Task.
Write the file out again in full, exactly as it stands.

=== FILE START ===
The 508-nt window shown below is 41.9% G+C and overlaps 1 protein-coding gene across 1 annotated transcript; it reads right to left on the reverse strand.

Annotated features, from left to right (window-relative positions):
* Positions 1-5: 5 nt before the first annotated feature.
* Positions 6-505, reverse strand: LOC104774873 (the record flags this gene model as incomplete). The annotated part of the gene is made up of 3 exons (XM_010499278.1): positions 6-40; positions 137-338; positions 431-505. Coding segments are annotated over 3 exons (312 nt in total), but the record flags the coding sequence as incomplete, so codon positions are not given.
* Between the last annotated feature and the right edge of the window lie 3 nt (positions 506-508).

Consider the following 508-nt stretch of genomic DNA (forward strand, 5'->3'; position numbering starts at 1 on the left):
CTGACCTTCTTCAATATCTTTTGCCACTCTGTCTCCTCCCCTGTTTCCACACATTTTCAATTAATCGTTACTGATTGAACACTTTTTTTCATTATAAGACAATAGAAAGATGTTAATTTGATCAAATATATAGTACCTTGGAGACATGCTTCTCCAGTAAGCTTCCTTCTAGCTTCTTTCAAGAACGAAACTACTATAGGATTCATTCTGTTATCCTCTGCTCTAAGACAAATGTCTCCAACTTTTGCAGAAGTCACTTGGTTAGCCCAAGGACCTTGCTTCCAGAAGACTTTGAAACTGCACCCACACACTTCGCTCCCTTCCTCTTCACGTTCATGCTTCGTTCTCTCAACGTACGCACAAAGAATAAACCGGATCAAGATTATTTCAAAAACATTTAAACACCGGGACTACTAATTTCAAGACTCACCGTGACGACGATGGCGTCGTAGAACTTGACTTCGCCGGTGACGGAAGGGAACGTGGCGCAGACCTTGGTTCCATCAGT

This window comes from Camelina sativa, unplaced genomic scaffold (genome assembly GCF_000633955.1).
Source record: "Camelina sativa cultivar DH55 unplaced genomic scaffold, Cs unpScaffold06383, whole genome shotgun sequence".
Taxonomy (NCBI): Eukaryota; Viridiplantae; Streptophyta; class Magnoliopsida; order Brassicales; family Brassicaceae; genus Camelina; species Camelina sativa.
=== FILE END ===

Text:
The 508-nt window shown below is 41.9% G+C and overlaps 1 protein-coding gene across 1 annotated transcript; it reads right to left on the reverse strand.

Annotated features, from left to right (window-relative positions):
* Positions 1-5: 5 nt before the first annotated feature.
* Positions 6-505, reverse strand: LOC104774873 (the record flags this gene model as incomplete). The annotated part of the gene is made up of 3 exons (XM_010499278.1): positions 6-40; positions 137-338; positions 431-505. Coding segments are annotated over 3 exons (312 nt in total), but the record flags the coding sequence as incomplete, so codon positions are not given.
* Between the last annotated feature and the right edge of the window lie 3 nt (positions 506-508).

Consider the following 508-nt stretch of genomic DNA (forward strand, 5'->3'; position numbering starts at 1 on the left):
CTGACCTTCTTCAATATCTTTTGCCACTCTGTCTCCTCCCCTGTTTCCACACATTTTCAATTAATCGTTACTGATTGAACACTTTTTTTCATTATAAGACAATAGAAAGATGTTAATTTGATCAAATATATAGTACCTTGGAGACATGCTTCTCCAGTAAGCTTCCTTCTAGCTTCTTTCAAGAACGAAACTACTATAGGATTCATTCTGTTATCCTCTGCTCTAAGACAAATGTCTCCAACTTTTGCAGAAGTCACTTGGTTAGCCCAAGGACCTTGCTTCCAGAAGACTTTGAAACTGCACCCACACACTTCGCTCCCTTCCTCTTCACGTTCATGCTTCGTTCTCTCAACGTACGCACAAAGAATAAACCGGATCAAGATTATTTCAAAAACATTTAAACACCGGGACTACTAATTTCAAGACTCACCGTGACGACGATGGCGTCGTAGAACTTGACTTCGCCGGTGACGGAAGGGAACGTGGCGCAGACCTTGGTTCCATCAGT

This window comes from Camelina sativa, unplaced genomic scaffold (genome assembly GCF_000633955.1).
Source record: "Camelina sativa cultivar DH55 unplaced genomic scaffold, Cs unpScaffold06383, whole genome shotgun sequence".
Taxonomy (NCBI): Eukaryota; Viridiplantae; Streptophyta; class Magnoliopsida; order Brassicales; family Brassicaceae; genus Camelina; species Camelina sativa.